The leaders of South Sudan's rival factions have urged their forces to halt five days of fighting. Fresh clashes threaten to plunge the young African nation into renewed civil war.
Heavy gunfire erupted for the fifth day in South Sudan's capital Juba on Monday, as rival sides of the conflict called for a halt to fighting that threatened to unravel a fragile peace agreement.
Vice president and former rebel leader Riek Machar called on troops loyal to him to halt firing shortly after President Salva Kiir on Monday told his forces to implement an immediate unilateral ceasefire.
The renewed fighting erupted on Thursday night, and again on Friday outside the presidential compound as Machar and Kiir were meeting. The clashes continued over the weekend, coinciding with the country's fifth year of independence from Sudan.
Five days of clashes have left scores of soldiers dead, and the crossfire between rival factions killed at eight people at a displacement camp, including two UN peacekeepers.
The renewed fighting has prompted concern the violence could rapidly spread throughout the country and involve other ethnic groups, as well as spread instability in an already volatile region.
UN Secretary Ban Ki-moon called the clashes "outrageous."
"It is yet another grievous setback. It deepens the country's suffering. It makes a mockery of commitments to peace," the UN chief said on Monday, calling for an arms embargo and sanctions on parties not committed to peace.
He also called for more UN peacekeepers in the country. The UN has 13,500 peacekeepers in South Sudan and manages six displacement camps.
South Sudan descended into a brutal civil war in December 2013 when forces loyal to Machar and Kiir clashed in fighting that quickly spread throughout the country.
The conflict has been exacerbated by ethnic rivalries. Many supporters of the president are Dinka, while supporters of Machar are mostly Nuer.
Machar and Kiir signed a peace agreement last August and worked to implement a shaky transitional government, but the whole process has been marked by distrust and setbacks. Fighting has continued in some parts of the country.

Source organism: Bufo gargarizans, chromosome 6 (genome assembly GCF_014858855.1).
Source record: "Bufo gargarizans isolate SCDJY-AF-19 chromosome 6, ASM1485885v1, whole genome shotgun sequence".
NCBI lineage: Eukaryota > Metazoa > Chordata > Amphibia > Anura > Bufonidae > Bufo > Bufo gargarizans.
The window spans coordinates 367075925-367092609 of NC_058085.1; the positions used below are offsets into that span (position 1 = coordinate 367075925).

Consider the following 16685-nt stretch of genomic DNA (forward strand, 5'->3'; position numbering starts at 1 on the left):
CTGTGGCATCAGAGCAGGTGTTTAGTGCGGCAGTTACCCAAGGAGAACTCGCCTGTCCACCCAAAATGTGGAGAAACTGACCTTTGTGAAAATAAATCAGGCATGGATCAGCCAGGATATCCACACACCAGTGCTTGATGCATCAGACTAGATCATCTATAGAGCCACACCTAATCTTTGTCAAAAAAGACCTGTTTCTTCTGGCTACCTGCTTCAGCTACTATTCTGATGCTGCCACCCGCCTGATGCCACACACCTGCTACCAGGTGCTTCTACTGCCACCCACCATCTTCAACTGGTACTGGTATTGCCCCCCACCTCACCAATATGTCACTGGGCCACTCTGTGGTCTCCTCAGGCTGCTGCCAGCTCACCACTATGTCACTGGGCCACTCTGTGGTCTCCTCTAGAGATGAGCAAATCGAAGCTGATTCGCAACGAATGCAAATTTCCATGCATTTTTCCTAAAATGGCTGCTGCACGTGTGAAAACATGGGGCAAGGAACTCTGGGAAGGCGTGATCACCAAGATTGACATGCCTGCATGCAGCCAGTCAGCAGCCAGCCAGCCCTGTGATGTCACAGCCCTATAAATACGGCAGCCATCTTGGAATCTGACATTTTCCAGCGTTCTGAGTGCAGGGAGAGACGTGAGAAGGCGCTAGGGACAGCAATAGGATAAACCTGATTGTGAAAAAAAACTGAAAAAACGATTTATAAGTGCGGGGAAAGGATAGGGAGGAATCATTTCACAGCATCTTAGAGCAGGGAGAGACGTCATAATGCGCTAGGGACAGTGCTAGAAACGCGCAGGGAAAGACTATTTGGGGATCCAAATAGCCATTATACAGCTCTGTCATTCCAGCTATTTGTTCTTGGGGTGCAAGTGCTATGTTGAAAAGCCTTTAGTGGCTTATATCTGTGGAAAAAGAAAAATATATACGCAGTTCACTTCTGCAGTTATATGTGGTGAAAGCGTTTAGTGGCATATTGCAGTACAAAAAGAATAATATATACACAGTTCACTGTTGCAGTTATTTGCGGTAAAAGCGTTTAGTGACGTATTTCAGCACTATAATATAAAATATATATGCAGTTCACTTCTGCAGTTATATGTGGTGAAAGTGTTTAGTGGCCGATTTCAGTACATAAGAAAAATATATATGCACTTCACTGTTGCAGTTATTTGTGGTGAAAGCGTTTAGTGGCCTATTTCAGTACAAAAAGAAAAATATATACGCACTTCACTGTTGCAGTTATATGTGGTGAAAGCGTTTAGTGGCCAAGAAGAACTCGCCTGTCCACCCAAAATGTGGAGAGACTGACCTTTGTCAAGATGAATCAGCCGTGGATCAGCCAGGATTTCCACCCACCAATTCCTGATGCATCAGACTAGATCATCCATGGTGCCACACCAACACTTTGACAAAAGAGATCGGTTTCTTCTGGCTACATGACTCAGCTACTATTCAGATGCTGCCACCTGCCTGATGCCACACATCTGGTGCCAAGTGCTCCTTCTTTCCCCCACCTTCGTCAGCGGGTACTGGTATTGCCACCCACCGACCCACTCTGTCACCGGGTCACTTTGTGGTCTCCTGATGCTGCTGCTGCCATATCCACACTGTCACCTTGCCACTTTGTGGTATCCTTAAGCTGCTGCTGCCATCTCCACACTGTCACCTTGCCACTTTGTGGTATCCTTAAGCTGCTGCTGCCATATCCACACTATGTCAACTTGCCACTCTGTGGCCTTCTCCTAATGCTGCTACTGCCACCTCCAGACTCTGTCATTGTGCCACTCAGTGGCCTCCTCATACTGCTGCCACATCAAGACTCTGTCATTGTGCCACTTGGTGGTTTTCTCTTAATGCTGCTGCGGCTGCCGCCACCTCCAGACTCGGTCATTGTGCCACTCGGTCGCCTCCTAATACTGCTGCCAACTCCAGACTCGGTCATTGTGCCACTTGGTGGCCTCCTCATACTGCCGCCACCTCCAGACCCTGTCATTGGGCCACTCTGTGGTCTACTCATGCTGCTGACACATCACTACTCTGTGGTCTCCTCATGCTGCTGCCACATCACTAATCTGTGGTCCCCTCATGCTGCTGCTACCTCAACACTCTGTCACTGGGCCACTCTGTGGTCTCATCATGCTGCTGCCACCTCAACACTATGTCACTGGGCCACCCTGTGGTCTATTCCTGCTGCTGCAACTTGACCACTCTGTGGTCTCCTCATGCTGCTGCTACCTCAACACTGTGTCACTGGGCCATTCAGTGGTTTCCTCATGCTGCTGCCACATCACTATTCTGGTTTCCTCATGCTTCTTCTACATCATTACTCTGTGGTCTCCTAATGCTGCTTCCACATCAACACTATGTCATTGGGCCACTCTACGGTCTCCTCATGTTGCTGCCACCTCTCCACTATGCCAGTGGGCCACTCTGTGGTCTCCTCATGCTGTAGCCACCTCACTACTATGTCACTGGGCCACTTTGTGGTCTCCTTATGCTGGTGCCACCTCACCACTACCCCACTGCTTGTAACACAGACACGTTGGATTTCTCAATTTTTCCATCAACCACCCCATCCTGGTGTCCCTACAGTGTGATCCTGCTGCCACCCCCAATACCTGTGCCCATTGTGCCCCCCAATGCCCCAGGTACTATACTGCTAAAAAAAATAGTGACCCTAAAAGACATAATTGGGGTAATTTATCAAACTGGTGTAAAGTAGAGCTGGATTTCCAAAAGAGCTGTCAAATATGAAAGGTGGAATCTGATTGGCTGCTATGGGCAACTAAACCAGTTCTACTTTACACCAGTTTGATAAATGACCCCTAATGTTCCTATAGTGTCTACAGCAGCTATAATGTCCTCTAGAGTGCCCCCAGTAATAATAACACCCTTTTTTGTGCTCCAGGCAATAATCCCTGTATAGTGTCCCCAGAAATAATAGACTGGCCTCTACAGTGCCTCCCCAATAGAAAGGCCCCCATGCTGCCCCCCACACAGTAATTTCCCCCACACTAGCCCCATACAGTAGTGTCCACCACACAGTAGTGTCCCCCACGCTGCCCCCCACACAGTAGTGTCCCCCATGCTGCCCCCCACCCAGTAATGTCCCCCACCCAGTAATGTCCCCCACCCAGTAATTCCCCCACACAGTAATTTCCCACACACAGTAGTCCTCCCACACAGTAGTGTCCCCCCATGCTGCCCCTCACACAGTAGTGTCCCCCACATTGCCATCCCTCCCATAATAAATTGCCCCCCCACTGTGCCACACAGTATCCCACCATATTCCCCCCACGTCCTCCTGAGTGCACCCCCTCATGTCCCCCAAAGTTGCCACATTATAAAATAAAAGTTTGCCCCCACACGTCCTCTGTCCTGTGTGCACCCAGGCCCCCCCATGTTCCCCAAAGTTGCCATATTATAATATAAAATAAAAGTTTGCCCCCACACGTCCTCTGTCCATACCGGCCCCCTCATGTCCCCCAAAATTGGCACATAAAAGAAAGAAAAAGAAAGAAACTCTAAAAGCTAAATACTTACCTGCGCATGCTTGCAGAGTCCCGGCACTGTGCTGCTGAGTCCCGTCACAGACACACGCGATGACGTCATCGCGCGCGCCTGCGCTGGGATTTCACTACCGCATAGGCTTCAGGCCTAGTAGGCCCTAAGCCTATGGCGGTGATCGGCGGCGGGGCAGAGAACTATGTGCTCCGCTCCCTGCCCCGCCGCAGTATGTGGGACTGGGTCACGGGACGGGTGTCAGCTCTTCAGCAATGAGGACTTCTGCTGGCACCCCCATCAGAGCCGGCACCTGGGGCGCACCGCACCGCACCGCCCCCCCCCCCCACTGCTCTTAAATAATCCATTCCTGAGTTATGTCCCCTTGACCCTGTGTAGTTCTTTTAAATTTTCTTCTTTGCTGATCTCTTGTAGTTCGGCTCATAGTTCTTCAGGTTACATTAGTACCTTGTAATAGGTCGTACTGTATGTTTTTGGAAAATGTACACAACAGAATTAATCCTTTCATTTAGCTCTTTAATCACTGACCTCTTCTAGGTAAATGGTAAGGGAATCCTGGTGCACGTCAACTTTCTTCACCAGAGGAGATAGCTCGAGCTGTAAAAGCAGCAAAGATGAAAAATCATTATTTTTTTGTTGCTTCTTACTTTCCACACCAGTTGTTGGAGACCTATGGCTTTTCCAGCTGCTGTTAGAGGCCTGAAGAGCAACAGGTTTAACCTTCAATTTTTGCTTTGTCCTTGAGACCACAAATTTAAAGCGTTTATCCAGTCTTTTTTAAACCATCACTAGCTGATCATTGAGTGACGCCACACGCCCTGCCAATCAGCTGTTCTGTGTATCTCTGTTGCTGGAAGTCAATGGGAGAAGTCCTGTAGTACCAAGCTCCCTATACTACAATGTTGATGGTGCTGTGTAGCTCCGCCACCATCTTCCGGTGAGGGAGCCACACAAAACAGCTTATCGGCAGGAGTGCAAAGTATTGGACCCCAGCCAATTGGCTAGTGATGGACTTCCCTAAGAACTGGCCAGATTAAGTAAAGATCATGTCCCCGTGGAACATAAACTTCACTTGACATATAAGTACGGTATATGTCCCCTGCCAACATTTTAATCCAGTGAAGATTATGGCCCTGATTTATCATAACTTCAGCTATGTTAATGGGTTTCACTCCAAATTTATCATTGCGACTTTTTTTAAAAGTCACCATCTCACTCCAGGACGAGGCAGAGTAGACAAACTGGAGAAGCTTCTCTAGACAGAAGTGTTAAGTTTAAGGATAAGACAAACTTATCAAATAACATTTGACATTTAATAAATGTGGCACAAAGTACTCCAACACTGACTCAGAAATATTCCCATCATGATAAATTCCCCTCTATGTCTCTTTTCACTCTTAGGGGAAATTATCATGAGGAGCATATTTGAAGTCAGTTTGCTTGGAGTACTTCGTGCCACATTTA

Machar returned to the capital Juba only in April to take up the position of vice president.
The two year civil war left tens of thousands of people dead and an estimated 2 million displaced. Human rights groups have accused both sides of the conflict of grave abuses, including rape, torture, killing civilians and forced displacement.
Millions of people rely on international humanitarian assistance. A resumption of fighting compounds an already severe humanitarian crisis, making it difficult for international aid organizations and the UN to operate effectively.
Embassies on alert
Already the five days of fighting have prompted several countries - including the United States, Canada and Japan - to pull non-essential staff from their diplomatic missions.
Sources at Germany's foreign office told DW they were watching the situation in Juba "very closely."
"The safety of Germans, employees of German organizations abroad as well as our own embassy staff has the highest priority," the foreign office said, adding that Foreign Minister Frank-Walter Steinmeier had spoken with his counterpart in South Sudan, Deng Alor, on Sunday evening asking that the authorities do everything to ensure the safety of German nationals and end the conflict.
For now, the already "very high" levels of security were being continually reassessed and altered to suit the situation, sources told DW.
cw/msh, kl (AFP, AP, Reuters)